There are other instances when it’s best to wear a face covering. When you enter closed spaces such as the grocery store or post office, you might want to protect yourself and others by wearing a face mask. However, you might not need a face mask when you are outdoors or driving a vehicle alone.
Private establishments might have their own guidelines about wearing face masks, too. You should look for signage at the location or look online to see whether a particular business requires a face mask. Many hospitals and clinics require a face mask, but there are even some retail stores and eateries that require customers to wear face coverings. It’s best to check for guidelines before you travel.
You should wear a face mask if you have COVID-19. If you are in contact with other people, then you should even wear protective face coverings in your home. You should also wear a mask if you come in contact with a person who is believed to be affected by COVID-19. So, if you visit someone who has COVID-19, be sure to wear a face covering.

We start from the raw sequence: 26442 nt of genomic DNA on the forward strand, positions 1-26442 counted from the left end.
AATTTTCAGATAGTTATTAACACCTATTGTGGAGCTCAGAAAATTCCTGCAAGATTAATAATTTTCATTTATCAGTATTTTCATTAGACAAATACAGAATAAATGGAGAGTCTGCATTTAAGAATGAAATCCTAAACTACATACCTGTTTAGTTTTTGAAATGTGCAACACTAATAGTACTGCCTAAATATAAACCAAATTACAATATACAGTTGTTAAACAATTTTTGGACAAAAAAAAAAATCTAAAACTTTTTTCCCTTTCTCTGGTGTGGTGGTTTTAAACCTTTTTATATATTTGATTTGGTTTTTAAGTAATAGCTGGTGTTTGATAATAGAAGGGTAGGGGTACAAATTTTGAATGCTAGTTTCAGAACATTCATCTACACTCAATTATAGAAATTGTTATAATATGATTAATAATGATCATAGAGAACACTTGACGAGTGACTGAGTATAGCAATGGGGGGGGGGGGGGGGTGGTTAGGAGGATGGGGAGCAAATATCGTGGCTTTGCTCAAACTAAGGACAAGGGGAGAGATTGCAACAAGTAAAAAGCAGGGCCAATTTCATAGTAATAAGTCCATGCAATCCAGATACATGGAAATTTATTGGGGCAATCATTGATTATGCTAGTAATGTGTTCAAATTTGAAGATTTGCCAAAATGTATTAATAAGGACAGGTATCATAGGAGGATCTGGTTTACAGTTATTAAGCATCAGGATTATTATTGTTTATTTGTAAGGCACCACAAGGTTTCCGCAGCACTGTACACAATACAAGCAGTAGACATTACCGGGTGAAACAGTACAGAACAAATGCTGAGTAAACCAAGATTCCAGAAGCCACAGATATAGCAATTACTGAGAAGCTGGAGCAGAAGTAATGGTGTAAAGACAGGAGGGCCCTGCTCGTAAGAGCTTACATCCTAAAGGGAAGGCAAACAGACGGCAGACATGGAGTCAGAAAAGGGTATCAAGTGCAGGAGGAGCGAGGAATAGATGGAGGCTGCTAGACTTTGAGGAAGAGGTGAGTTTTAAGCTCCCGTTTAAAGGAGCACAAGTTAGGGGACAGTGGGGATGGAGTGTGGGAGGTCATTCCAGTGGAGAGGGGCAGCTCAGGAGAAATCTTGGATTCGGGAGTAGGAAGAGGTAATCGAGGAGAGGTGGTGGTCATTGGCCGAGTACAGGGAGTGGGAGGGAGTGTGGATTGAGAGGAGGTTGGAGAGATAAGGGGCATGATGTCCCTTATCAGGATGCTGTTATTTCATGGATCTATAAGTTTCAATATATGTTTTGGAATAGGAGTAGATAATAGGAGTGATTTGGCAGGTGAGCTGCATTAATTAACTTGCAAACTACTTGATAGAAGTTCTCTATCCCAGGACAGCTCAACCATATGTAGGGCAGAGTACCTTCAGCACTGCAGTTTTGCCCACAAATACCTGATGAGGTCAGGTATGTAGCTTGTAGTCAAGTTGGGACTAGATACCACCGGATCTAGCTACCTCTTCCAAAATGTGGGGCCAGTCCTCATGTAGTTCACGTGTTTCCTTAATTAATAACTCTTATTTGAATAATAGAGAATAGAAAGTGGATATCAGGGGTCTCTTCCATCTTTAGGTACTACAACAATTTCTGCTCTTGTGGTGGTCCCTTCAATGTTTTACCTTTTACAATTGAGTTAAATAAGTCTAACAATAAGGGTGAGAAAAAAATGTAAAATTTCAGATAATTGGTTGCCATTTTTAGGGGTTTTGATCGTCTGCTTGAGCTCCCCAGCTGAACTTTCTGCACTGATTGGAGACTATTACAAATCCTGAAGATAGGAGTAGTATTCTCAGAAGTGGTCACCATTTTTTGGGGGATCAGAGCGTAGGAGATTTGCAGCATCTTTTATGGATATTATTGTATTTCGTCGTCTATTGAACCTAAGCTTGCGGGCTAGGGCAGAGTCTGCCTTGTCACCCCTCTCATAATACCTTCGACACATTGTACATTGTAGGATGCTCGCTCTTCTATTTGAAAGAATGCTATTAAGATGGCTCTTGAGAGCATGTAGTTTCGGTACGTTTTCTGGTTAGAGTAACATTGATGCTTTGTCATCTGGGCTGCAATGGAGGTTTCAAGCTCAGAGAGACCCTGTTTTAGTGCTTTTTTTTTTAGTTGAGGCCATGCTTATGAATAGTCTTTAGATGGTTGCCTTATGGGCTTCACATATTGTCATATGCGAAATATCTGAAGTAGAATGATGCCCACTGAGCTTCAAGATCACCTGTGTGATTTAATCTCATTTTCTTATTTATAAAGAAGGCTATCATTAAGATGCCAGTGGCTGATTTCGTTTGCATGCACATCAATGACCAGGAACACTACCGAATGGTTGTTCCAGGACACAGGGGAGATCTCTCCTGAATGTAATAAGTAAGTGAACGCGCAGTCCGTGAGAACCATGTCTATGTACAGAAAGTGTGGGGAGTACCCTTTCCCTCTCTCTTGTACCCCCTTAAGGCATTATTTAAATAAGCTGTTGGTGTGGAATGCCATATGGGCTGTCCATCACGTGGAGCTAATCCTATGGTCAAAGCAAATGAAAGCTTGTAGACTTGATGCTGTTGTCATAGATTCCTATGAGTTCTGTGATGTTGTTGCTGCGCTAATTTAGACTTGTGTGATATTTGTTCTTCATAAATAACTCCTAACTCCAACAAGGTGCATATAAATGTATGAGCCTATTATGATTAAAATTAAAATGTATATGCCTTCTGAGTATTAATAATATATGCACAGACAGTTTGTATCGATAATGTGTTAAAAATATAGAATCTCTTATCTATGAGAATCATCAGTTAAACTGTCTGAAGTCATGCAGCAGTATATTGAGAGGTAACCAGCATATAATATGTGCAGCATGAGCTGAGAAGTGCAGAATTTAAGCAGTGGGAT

How to Properly Wear a Face Mask?
A face mask covering loses its effectiveness in certain conditions. You need to wear one properly. The body of the mask or covering should extend onto the bridge of your nose and down to beneath your chin. The point is to minimize respiratory droplets from escaping, so it’s important for your mask to be free from holes or tears. It should fit comfortably without the need for constant adjustment. This way, you won’t need to touch your face and you will limit your chances of accidentally transmitting the virus.
When Should You Not Wear a Face Mask?
Children under the age of 2 years old are not urged to wear face masks by the CDC. Neither are people who experience shortness of breath or have temporarily lost consciousness. You might not need to wear a face mask in your own home or in situations where other social distancing measures are more effective.
Different Types of Face Masks